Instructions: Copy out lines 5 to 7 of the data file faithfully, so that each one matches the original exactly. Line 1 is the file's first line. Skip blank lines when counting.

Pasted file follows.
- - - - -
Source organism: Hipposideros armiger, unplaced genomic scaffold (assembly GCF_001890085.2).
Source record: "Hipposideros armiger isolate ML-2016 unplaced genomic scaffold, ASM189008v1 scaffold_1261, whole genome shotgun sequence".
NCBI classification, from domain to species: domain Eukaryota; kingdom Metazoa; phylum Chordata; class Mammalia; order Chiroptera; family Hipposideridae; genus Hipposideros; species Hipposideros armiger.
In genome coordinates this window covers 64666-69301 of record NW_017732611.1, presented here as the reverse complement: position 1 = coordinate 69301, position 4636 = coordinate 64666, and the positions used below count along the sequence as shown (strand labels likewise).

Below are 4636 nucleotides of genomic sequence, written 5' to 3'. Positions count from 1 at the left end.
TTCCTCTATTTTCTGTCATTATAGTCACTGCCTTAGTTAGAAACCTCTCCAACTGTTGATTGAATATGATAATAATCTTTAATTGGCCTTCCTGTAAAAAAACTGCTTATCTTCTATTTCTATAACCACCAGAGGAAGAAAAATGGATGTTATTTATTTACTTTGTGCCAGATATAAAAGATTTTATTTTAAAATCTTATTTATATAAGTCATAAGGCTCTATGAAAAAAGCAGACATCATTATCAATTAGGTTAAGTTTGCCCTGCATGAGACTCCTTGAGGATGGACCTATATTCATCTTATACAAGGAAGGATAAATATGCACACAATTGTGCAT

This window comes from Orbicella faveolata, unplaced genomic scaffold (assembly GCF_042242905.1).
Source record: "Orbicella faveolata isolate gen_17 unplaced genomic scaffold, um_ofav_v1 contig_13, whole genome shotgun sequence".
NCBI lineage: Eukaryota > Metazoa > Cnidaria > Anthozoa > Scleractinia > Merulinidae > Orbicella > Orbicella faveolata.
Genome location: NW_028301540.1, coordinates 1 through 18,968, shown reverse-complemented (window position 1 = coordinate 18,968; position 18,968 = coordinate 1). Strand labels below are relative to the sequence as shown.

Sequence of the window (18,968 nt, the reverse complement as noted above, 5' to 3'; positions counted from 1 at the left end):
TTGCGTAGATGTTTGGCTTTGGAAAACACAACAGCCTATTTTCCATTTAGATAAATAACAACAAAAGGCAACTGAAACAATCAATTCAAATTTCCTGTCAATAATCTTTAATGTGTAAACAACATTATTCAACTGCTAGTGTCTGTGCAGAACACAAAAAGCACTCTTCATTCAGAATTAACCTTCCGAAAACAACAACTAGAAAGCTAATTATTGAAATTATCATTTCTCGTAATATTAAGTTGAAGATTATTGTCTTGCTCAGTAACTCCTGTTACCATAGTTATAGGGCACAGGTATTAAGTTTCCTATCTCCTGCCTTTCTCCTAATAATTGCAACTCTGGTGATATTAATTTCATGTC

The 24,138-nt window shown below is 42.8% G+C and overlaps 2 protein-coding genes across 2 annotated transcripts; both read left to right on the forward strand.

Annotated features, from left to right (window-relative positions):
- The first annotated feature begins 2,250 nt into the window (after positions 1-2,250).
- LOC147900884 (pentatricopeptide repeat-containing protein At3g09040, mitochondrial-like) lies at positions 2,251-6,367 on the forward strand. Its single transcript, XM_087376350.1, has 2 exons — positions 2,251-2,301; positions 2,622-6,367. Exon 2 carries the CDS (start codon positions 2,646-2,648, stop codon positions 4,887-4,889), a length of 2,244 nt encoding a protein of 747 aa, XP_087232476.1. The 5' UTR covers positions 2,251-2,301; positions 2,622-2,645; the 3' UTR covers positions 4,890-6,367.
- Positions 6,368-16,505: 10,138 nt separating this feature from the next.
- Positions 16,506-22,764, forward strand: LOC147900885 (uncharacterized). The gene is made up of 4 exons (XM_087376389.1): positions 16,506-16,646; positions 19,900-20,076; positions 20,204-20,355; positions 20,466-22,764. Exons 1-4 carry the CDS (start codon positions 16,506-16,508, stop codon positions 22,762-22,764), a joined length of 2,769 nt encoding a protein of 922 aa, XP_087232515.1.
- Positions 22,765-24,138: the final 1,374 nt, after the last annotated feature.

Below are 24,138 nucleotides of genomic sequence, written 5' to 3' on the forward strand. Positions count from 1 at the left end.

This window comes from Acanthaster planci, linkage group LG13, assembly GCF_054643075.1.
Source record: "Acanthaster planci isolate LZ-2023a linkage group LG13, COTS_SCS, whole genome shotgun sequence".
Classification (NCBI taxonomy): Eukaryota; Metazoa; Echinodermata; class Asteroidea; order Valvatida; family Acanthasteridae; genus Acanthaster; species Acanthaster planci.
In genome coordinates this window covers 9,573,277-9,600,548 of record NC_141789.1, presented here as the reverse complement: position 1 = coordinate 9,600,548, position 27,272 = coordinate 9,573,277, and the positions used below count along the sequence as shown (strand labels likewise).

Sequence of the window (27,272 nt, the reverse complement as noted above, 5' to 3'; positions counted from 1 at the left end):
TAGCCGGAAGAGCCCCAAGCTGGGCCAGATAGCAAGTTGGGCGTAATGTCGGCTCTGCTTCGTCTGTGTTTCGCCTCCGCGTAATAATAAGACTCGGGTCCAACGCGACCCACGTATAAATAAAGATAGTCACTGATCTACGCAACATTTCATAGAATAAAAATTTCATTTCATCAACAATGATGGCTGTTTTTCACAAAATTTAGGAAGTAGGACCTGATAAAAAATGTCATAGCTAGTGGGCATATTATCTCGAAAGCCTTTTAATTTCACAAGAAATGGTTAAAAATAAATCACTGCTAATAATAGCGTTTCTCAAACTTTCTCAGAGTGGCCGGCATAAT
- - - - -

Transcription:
Below are 4636 nucleotides of genomic sequence, written 5' to 3'. Positions count from 1 at the left end.
TTCCTCTATTTTCTGTCATTATAGTCACTGCCTTAGTTAGAAACCTCTCCAACTGTTGATTGAATATGATAATAATCTTTAATTGGCCTTCCTGTAAAAAAACTGCTTATCTTCTATTTCTATAACCACCAGAGGAAGAAAAATGGATGTTATTTATTTACTTTGTGCCAGATATAAAAGATTTTATTTTAAAATCTTATTTATATAAGTCATAAGGCTCTATGAAAAAAGCAGACATCATTATCAATTAGGTTAAGTTTGCCCTGCATGAGACTCCTTGAGGATGGACCTATATTCATCTTATACAAGGAAGGATAAATATGCACACAATTGTGCAT

This window comes from Orbicella faveolata, unplaced genomic scaffold (assembly GCF_042242905.1).